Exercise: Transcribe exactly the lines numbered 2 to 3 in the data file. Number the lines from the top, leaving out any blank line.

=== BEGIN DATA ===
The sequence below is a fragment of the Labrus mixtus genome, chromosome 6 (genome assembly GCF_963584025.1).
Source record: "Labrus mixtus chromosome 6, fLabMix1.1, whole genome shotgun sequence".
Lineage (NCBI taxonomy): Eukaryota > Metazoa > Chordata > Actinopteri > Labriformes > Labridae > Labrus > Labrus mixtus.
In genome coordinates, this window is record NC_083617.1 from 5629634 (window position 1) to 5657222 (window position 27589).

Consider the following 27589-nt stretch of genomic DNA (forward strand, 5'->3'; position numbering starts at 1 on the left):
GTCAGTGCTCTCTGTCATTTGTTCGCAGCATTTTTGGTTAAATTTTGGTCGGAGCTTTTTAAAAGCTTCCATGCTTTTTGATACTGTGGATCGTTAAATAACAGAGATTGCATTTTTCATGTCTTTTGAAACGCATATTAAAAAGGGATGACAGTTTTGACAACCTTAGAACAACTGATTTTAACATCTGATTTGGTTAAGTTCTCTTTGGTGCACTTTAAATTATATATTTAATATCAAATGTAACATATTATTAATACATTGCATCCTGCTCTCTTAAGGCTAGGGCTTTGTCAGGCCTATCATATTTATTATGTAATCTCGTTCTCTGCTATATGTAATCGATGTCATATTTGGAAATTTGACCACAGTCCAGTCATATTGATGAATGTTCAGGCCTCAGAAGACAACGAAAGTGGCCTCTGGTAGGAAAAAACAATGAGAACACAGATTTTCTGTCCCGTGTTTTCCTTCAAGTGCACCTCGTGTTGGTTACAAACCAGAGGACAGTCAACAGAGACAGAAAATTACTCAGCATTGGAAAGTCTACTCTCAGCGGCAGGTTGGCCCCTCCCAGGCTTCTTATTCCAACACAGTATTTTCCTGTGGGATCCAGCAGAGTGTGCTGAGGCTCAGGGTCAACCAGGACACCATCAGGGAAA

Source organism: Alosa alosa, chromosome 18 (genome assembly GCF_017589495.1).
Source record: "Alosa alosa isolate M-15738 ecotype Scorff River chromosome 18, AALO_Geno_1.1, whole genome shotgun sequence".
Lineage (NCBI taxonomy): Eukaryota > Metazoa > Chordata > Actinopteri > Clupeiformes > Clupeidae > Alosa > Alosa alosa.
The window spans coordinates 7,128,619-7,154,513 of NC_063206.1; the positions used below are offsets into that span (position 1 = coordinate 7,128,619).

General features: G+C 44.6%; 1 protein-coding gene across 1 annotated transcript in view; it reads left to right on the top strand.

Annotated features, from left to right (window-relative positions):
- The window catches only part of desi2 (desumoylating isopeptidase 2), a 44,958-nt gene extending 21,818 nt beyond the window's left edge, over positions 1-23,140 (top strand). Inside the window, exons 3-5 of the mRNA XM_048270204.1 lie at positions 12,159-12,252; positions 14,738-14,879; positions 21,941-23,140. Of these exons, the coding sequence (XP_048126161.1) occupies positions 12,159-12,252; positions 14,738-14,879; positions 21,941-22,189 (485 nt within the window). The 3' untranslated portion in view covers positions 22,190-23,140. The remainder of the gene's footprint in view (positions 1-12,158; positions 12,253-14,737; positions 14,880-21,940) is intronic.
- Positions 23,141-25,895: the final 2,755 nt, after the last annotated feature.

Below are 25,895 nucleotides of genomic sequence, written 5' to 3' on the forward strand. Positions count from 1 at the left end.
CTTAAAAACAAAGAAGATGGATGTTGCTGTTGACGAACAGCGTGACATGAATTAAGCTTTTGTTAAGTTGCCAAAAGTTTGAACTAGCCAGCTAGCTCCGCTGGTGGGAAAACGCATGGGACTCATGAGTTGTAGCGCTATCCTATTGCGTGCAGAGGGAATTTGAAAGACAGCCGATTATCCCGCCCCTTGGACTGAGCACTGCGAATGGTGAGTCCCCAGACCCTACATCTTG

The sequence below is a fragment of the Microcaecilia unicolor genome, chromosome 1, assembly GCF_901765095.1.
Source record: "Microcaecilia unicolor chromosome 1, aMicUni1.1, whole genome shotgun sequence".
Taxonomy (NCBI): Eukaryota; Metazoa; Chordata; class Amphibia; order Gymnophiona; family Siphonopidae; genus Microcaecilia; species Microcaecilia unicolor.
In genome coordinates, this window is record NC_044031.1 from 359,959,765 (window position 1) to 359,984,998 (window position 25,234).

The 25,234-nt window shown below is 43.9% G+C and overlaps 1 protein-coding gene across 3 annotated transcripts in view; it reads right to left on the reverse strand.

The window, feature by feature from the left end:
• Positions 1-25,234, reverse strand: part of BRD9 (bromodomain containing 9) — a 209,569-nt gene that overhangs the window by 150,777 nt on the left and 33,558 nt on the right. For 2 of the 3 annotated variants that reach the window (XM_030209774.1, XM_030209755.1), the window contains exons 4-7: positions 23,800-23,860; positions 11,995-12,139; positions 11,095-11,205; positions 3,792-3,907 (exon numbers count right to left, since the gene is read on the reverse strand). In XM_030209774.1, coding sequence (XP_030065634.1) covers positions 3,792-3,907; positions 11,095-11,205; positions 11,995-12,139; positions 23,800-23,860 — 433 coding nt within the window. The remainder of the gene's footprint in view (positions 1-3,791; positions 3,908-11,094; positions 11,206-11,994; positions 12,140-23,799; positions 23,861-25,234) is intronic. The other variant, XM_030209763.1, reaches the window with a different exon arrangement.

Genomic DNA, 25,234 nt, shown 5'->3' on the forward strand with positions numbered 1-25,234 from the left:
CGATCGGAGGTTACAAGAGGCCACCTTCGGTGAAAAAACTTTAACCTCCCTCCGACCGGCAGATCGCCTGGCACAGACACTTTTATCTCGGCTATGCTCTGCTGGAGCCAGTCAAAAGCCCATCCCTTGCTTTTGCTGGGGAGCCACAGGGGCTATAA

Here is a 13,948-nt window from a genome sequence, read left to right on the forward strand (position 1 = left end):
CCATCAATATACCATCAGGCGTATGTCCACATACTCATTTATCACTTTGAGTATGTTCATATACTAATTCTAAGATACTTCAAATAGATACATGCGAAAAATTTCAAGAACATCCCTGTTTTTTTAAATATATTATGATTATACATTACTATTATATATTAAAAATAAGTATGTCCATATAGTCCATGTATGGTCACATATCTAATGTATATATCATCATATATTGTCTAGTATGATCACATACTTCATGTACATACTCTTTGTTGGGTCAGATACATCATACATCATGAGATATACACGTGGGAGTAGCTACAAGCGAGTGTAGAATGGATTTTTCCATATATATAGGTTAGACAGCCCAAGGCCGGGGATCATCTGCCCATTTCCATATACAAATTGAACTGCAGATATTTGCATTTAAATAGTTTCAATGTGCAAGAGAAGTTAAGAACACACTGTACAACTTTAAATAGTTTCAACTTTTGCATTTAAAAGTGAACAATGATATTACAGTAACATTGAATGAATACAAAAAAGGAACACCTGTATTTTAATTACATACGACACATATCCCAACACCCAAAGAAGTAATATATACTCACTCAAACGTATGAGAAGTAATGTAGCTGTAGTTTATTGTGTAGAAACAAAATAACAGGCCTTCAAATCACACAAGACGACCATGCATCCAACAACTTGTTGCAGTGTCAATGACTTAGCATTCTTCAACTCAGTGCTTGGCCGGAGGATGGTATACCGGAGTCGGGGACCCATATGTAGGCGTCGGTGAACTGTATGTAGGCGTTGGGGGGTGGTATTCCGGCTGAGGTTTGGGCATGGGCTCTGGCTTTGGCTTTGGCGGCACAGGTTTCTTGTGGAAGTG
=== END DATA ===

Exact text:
Source record: "Labrus mixtus chromosome 6, fLabMix1.1, whole genome shotgun sequence".
Lineage (NCBI taxonomy): Eukaryota > Metazoa > Chordata > Actinopteri > Labriformes > Labridae > Labrus > Labrus mixtus.